Several recent reports seek to evaluate the impact of former Prime Minister Stephen Harper on Canadian democracy by documenting his government's efforts to curtail established democratic processes and mechanisms for public debate. However, this article uses examples of the Harper government's changes to legislative and parliamentary norms to demonstrate that this government's efforts to curtail multi-directional public debate were importantly accompanied by efforts to amplify unidirectional communication of the government's partisan messages. The paper finds that this corresponding emphasis on communication exemplified a “photo-op” approach to democracy, which highlights points of compatibility between the seemingly contradictory authoritarian-populist “publicity state” and neoliberal democratic ideals. This research demonstrates the necessity of attention to government communication in analysis of the Harper government's impact on the Canadian public sphere. It also illustrates the pragmatic rather than doctrinaire nature of New Right politics in Canada and the affinity between neoliberal and authoritarian-populist approaches to governance.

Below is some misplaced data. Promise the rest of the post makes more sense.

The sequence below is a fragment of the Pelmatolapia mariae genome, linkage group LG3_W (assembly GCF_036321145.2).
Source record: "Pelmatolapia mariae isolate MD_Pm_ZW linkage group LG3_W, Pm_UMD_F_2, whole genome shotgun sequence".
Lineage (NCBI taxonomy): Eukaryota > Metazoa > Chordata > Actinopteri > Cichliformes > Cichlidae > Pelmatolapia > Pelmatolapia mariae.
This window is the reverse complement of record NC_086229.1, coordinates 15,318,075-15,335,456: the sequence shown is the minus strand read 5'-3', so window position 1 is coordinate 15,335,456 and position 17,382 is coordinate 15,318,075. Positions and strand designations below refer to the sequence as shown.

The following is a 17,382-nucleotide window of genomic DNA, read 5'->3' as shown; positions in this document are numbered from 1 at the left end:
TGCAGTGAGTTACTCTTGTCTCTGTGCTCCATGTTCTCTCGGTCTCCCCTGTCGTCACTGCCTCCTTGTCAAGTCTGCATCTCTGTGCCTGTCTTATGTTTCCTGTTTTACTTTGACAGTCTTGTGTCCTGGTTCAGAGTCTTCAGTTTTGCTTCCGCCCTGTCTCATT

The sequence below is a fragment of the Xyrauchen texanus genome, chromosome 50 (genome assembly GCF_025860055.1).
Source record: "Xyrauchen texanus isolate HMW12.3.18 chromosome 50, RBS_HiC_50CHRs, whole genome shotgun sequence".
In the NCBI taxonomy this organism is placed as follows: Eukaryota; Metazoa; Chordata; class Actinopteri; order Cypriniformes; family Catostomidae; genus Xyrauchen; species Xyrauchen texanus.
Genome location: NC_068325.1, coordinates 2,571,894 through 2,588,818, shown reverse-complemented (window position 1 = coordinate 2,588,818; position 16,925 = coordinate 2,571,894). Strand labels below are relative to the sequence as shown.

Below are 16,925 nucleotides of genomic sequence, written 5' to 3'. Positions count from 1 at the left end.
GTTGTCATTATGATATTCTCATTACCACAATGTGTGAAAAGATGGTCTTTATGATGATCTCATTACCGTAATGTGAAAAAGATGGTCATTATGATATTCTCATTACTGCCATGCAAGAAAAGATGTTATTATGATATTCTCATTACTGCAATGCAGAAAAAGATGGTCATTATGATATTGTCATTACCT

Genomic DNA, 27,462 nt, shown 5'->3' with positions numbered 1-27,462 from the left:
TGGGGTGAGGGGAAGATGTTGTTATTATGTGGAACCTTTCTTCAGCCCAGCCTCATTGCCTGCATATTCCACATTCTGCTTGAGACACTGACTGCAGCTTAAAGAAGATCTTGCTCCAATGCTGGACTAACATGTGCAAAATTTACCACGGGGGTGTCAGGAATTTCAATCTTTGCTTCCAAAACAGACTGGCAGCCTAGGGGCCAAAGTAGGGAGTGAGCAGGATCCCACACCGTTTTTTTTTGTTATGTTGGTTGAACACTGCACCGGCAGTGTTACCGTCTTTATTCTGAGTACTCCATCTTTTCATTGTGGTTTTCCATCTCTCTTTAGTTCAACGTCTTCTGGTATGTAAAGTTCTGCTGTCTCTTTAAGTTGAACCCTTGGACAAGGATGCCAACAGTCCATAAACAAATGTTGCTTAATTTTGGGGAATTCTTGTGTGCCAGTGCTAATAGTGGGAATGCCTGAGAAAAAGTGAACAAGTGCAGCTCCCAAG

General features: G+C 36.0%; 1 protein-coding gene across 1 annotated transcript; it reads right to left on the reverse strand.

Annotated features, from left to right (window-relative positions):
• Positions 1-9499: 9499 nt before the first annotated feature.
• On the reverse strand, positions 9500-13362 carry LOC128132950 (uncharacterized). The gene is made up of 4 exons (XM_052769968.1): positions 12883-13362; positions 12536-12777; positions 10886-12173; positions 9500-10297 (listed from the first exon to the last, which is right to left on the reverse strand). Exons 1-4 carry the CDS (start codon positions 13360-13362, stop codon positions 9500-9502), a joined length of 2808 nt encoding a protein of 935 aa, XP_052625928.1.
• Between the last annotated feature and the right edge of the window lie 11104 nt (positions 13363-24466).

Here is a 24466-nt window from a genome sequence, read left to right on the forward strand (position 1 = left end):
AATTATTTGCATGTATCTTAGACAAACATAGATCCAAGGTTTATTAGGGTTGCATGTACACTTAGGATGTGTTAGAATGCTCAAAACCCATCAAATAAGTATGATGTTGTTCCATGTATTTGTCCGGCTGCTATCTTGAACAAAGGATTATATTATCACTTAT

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Journal Canadian Journal of Political Science
Brabazon, H. (Honor), & Kozolanka, K. (2018). Neoliberalism, Authoritarian-Populism, and the “Photo-Op Democracy” of the Publicity State: Changes to Legislative and Parliamentary Norms by the Harper Government. Canadian Journal of Political Science, 1–25. doi:10.1017/S0008423917001020